In a bid to address the underrepresentation of women in film and television, a new production company run by three women filmmakers in Mexico has launched. Dubbed Anónima Media, it’s founded by entrepreneur-journalist-producer Bárbara Arredondo Ayala, actor-producer Eréndira Ibarra and scriptwriter-producer Natasha Ybarra-Klor with the mission to create content for and by women of Latin America and Spain.
“We want to create spaces where women can freely tell their own stories from their diverse realities and thus strengthen the new wave of talent from Ibero-American women,” said Arredondo Ayala, co-founder of Decididas, an online platform that seeks to raise awareness on the work of women role models.
“Real inclusion, the one we seek, has as its mission to vindicate all the unrecognized players out there so that no one ever again remains anonymous,” said Ibarra, whose acting credits includes Netflix’s “Sense8” and the movie “Matrix: Resurrections.” Ibarra pointed out that most IP are bought by men, and female writers are still marginalized.
“We want to empower more female writers and directors, make sure they get equal pay,” said Ibarra. Although some progress has been made, women still make up a fraction of the work force in the Latin entertainment industry. According to the 2021 annual report prepared by Mexico’s film institute, Imcine, of the 259 features made last year in Mexico, 25% were directed by women while — more encouragingly — 43% were produced by women.
“Latin America has the highest rates of gender violence in the world. So for us, being able to create a space where women can tell their stories with freedom is essential to shape different realities and address important issues,” said Arredondo Ayala. “11 women a day are killed in Mexico,” added Ibarra who feels that the #MeToo movement or the #YaEsHora movement, as it is better known in the region, has made little impact on the system.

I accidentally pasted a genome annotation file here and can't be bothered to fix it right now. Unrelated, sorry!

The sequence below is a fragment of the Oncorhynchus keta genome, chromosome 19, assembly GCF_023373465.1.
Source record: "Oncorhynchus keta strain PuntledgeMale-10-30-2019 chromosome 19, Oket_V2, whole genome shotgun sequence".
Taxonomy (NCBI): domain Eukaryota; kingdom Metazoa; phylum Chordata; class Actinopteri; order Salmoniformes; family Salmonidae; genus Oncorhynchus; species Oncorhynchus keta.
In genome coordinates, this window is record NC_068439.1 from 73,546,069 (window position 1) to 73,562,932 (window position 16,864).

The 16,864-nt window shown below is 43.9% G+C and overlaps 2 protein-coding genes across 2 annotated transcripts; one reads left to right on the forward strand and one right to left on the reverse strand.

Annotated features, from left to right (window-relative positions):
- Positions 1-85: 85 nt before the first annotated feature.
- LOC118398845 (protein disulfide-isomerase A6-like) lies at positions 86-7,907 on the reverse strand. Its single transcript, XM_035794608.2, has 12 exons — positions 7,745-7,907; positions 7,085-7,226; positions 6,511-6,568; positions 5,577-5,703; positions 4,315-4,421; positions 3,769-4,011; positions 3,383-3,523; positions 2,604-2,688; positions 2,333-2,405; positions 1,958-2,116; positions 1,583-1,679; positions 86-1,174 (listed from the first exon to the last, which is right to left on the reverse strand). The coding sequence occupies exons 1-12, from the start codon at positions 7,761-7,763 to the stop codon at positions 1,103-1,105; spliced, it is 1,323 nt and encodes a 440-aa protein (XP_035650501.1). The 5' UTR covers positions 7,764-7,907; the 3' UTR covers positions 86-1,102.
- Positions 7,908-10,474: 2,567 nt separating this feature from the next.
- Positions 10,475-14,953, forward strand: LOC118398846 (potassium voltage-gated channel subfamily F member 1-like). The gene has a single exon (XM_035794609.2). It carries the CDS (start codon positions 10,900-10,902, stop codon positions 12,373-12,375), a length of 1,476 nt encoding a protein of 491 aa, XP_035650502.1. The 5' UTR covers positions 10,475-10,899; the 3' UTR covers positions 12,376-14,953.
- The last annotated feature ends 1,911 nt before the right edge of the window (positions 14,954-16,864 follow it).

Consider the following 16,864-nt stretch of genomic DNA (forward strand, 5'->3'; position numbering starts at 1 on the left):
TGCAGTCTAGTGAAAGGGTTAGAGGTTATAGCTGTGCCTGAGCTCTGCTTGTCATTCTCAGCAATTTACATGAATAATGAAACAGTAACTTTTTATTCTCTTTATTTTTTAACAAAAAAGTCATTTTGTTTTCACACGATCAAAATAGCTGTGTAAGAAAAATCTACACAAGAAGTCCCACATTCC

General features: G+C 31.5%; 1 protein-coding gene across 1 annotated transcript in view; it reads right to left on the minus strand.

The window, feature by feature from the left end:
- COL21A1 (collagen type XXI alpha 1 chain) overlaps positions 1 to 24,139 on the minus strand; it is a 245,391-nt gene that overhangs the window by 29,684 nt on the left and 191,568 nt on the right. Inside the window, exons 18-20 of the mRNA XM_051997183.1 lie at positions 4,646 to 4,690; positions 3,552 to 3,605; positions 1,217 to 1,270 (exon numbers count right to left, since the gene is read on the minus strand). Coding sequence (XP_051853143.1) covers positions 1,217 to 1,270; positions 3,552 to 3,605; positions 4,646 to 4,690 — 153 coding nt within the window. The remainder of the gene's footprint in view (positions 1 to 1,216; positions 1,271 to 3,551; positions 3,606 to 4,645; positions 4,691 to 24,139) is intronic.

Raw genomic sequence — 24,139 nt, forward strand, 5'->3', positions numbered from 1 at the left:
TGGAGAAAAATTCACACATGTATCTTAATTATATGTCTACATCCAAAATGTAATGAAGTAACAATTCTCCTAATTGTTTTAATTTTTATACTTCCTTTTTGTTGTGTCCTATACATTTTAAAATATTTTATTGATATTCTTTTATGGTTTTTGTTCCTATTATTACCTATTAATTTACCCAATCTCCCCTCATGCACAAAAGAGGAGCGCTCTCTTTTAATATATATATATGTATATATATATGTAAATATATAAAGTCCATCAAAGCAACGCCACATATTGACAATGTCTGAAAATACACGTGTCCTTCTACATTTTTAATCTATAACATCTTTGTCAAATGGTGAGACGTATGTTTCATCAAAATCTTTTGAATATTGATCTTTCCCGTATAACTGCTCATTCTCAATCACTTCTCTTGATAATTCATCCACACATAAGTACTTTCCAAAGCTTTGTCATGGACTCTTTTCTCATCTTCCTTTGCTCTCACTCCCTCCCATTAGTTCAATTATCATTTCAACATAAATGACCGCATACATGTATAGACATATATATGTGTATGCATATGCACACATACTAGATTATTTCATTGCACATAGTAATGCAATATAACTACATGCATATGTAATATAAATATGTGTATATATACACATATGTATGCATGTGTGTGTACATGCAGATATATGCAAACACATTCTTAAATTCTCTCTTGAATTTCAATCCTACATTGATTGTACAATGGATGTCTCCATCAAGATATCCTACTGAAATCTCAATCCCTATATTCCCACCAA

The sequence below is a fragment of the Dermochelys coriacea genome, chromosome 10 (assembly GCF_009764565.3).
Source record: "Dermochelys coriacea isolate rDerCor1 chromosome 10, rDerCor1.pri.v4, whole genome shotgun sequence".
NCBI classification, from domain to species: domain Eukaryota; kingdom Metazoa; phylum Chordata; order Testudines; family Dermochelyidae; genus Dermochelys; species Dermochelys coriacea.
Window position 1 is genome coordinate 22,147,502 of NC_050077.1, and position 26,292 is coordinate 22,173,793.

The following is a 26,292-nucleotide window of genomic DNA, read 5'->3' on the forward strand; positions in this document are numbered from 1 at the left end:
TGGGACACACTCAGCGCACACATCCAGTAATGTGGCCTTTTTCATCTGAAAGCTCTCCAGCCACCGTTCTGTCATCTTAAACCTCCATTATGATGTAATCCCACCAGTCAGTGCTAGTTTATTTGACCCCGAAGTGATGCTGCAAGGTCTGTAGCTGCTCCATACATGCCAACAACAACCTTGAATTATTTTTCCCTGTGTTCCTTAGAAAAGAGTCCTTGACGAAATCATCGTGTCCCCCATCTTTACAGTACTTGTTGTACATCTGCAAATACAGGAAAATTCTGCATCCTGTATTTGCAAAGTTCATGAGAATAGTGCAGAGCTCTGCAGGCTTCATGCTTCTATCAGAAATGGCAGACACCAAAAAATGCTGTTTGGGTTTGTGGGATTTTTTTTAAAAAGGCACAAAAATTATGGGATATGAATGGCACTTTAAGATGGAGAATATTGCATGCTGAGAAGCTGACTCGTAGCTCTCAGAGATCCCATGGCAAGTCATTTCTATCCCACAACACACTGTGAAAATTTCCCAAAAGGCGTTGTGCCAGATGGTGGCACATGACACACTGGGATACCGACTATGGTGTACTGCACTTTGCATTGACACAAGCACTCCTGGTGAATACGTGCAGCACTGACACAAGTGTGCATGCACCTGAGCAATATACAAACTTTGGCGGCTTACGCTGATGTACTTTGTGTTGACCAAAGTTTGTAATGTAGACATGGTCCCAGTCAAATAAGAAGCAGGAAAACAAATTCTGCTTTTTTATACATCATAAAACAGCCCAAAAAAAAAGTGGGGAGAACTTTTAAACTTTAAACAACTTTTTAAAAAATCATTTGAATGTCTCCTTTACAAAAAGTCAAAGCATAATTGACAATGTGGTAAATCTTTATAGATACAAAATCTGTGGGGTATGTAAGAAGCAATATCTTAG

“Because of the way the industry has been traditionally structured, male producers and directors dominate the system while women are often relegated to minor, lesser-paid positions,” said Ybarra-Klor whose writing credits include “Las Aparicio,” “Infames,” “Ingobernable” and “Rebelde.” She is currently producing, alongside Camila Sodi, an Anonymous Media strategic partner, the series “Cualquier Parecido” for VIS Global and Paramount+.
Anónima has set up a strategic alliance with Argos Media Group, one of the largest independent companies in Latin America. “They were pioneers in the ‘90s and early 2000s, producing some of the most successful and controversial shows, like ‘Nada Personal’ and ‘Mirada de Mujer,” said Arredondo Ayala who added: “We want to make fun, daring, authentic stories, hence our alliance with Argos.”
Similar strategic partnership talks are underway with players in Brazil and Spain.
Anónima Media has pacted exclusive agreements with Mexican novelist Brenda Lozano, Mexican actress and director Ángeles Cruz, Argentine actress and screenwriter Marina Glezer, Spanish director and writer Elena Gallén and producer Bolivian Gabriela Maire for its 2023 slate.
Its first project is an adaptation of Lozano’s novel, “Brujas” (“Witches”) by Cruz who will also star in it alongside Ibarra and co-write with Ybarra-Klor. Also in development is a film about Mare Advertencia Lirika, an aspiring Zapotec rapper from the outskirts of Oaxaca.
“Most of our projects are based in Mexico and Spain now but we aim to make a variety of local films with a strong global appeal,” said Arredondo Ayala.
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